Roadboy's Travels © 2013

Saturday, March 9, 2013

Roadboy's Hotel Fire

One Night in Denver

This week I received my lifetime Platinum membership card from Marriott Hotels. To get one a road warrior must spend a minimum of 750 nights in a Marriott and earn at least 2,000,000 Marriott Rewards points.Year in and year out I have been platinum with Marriott and most of those years I also reached gold or diamond with Hilton too.

I spend a lot of time each year in a hotel room.

Now, anyone my age (old) can probably remember the 1980 MGM (Now Bally's) fire in Las Vegas. This fire quickly spread through the casino creating toxic smoke. The smoke spread up through the hotel elevator shafts. 735 people were killed and injured from smoke on upper floors of the hotel. America watched the airlift of over 1000 guests from the roof of the 23 story hotel on TV.

After that fire I began to routinely look for a fire alarm, fire detector and fire sprinkler in any hotel room I enter.

With so many of my nights spent in hotels I've lost track of how many times I've been awakened by an aggressive fire alarm Regrettably, my strongest impulse is to pull a pillow over my head and wait for the alarm to stop.

Although usually the alarms are the result of some careless guest incinerating popcorn in a microwave, I've also experienced three real live hotel fires. One in Alexandria VA, One in Bellevue WA and (this week) one in Denver CO.

My word up? Staying in your room during a fire alarm is downright stupid.

It can kill you.

Hotel fires don't just happen in dumps. My first major fire was in the elegant Bellevue Club in Washington. In Bellevue I was awakened by someone madly pounding on my door to "Get out! The hotel is on fire". It turned out the new building's sophisticated fire alarm had false alarmed so many times the hotel management had disconnected it. That turned out to be a bad move when two giggling trust fund tweakers lit up a mattress in their room.

Amazingly, after almost a whole night spent sitting on a cold curb, the hotel offered nothing but sympathy and a cup of coffee. I had to argue for a room refund, which was refused.

This week my hotel in Denver caught fire. When the alarm sounded I did not wait. I put on pants and shoes, grabbed my coat and car keys and headed for the stairs. At the first floor the smell of natural gas was pungent in the stair well.

Smelling that made me exit the building and keep walking as far as I could.

Within minutes seemingly every major piece of Denver's impressive fire fighting equipment arrived along with dozens of firefighters who worked hard to put out the upstairs fire.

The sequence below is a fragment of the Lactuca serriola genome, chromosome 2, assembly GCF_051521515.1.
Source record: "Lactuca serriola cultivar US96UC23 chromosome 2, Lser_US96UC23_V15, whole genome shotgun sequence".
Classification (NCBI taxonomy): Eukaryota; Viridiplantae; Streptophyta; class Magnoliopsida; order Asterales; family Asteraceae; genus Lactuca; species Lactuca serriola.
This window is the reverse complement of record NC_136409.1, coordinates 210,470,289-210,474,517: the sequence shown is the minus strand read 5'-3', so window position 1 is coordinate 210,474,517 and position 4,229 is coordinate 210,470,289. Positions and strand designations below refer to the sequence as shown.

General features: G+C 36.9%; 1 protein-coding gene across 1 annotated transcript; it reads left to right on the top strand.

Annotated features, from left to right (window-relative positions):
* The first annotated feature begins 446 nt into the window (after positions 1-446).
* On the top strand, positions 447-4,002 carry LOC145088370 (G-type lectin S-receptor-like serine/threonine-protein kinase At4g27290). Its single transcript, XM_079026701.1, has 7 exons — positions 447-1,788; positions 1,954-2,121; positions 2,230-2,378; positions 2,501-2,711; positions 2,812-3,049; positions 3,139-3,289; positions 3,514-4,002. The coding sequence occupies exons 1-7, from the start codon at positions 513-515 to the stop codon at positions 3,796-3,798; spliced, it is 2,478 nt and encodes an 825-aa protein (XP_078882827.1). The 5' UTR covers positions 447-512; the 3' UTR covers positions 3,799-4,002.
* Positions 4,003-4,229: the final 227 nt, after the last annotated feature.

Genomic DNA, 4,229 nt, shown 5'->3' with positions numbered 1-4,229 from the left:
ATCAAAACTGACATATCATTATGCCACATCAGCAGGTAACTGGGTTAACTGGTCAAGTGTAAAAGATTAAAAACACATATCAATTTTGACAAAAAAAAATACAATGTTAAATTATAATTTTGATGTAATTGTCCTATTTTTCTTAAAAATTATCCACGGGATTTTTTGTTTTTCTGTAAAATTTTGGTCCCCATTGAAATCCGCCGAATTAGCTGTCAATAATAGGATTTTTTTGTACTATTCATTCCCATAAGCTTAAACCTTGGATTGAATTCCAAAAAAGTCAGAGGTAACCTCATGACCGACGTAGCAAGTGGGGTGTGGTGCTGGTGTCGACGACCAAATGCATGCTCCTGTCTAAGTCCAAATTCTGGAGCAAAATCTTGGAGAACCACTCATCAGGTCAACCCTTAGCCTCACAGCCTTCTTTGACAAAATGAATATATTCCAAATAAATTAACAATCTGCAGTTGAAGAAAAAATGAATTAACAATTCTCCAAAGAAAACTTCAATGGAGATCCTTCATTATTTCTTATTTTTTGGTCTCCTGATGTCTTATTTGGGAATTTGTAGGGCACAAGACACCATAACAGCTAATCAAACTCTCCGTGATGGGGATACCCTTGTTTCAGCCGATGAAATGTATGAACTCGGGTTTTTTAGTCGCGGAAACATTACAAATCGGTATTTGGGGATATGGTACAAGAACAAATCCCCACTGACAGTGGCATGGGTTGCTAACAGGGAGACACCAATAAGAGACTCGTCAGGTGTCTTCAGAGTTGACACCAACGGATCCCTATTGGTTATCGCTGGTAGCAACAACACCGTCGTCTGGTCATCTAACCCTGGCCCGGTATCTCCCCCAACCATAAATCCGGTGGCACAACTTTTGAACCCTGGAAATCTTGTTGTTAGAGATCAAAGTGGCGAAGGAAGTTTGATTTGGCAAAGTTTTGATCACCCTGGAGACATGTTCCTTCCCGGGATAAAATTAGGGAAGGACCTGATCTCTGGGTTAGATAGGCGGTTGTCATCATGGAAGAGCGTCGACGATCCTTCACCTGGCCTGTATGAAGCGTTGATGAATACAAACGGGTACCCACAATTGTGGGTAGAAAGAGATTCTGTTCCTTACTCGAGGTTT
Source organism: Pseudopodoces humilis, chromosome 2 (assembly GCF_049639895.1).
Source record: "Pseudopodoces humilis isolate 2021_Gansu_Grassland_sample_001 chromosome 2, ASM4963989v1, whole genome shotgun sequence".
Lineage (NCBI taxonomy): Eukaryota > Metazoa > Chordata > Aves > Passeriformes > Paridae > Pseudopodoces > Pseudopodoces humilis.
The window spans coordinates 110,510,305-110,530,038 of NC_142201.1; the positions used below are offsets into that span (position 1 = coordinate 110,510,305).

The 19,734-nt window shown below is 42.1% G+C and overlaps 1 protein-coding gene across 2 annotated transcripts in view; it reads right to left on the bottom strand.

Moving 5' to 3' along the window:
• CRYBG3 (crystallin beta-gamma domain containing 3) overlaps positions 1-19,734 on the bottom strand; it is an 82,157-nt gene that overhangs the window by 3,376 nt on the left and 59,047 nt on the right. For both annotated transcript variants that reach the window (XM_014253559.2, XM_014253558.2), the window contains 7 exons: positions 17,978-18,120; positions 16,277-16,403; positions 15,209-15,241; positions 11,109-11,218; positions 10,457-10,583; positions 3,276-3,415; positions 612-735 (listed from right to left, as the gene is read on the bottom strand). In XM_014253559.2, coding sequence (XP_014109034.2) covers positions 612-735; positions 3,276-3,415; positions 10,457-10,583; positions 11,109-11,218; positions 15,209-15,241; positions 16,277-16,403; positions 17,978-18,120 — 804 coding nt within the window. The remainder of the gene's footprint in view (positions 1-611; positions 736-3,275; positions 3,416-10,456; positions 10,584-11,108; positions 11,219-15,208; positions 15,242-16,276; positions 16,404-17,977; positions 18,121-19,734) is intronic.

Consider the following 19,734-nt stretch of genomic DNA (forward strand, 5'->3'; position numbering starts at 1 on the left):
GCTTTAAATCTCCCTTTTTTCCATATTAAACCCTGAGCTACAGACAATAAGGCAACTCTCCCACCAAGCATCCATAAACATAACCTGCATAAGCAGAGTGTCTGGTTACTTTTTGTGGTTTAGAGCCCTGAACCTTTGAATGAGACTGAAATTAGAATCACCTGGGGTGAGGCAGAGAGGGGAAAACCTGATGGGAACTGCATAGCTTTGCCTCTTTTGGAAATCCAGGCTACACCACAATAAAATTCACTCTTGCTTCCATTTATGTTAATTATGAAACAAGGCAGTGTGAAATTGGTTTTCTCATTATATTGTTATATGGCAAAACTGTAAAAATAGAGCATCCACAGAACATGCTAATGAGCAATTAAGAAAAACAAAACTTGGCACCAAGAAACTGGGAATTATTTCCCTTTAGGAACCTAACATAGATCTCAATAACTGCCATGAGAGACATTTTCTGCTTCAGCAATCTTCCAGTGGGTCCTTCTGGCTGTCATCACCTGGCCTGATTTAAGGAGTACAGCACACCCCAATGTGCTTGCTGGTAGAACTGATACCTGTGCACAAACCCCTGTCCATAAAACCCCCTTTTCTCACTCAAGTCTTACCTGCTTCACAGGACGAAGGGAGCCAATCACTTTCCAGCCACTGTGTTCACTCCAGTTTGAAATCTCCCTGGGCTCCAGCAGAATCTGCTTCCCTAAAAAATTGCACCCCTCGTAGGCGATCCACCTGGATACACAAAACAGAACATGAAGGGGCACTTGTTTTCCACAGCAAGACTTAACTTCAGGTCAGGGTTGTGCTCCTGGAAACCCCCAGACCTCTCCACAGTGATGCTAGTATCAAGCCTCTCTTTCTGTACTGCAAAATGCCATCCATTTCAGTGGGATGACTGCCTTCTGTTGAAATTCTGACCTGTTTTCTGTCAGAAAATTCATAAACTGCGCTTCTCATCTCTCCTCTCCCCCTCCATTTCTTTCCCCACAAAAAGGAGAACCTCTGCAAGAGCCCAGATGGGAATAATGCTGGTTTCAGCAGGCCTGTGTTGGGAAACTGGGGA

Wednesday Night At The Doubletree North In Denver

Initially Guests Waited In The Lobby

Firefighters Soom Required Everyone Vacate
The Hotel Delivered Blankets

Around 3 AM, car keys in hand, I decided to go check into another hotel. The next morning I came back to try to retrieve my suitcase (It was fine.)

So here are Roadboy's tips.

1. Avoid rooms near elevators (they act like smoke pistons).
2. If you have any walking issues ask for a lower floor.
3. If you have any hearing impairments make sure the alarm in your room also has a strobe. My room alarm in the Doubletree was audible only. If I'd been deaf, I'd have been completely unaware of the fire.
4. If the room alarm sounds never try to ignore it.
5. Gather up your car keys, wallet, coat, and medications.
6. Unless your other belongings are all packed up and ready to go, leave them.
7. Before opening your room, look through the door peep scope and touch the surface to check for heat.
8. If you see fire or smoke or if the surface of the door is hot, don't open it. Soak bath towels and use them to seal the threshold of the door.
9. Go near the window and make yourself plainly visible to firefighters.

By the way, unlike the Bellevue Club.....The Doubletree North staff were great. They brought out comforters and blankets to cold guests. They displayed genuine concern at every turn. Without prompting at check out they covered my stay elsewhere plus a full refund for my nightly rate.

To Denver's Fire Department, you are awesome!

Roadboy's Travels © 2013

PS: To those that burn popcorn in hotel microwaves, you know who you are, it is 2 minutes (and never more than 2 minutes and 30 seconds) on high!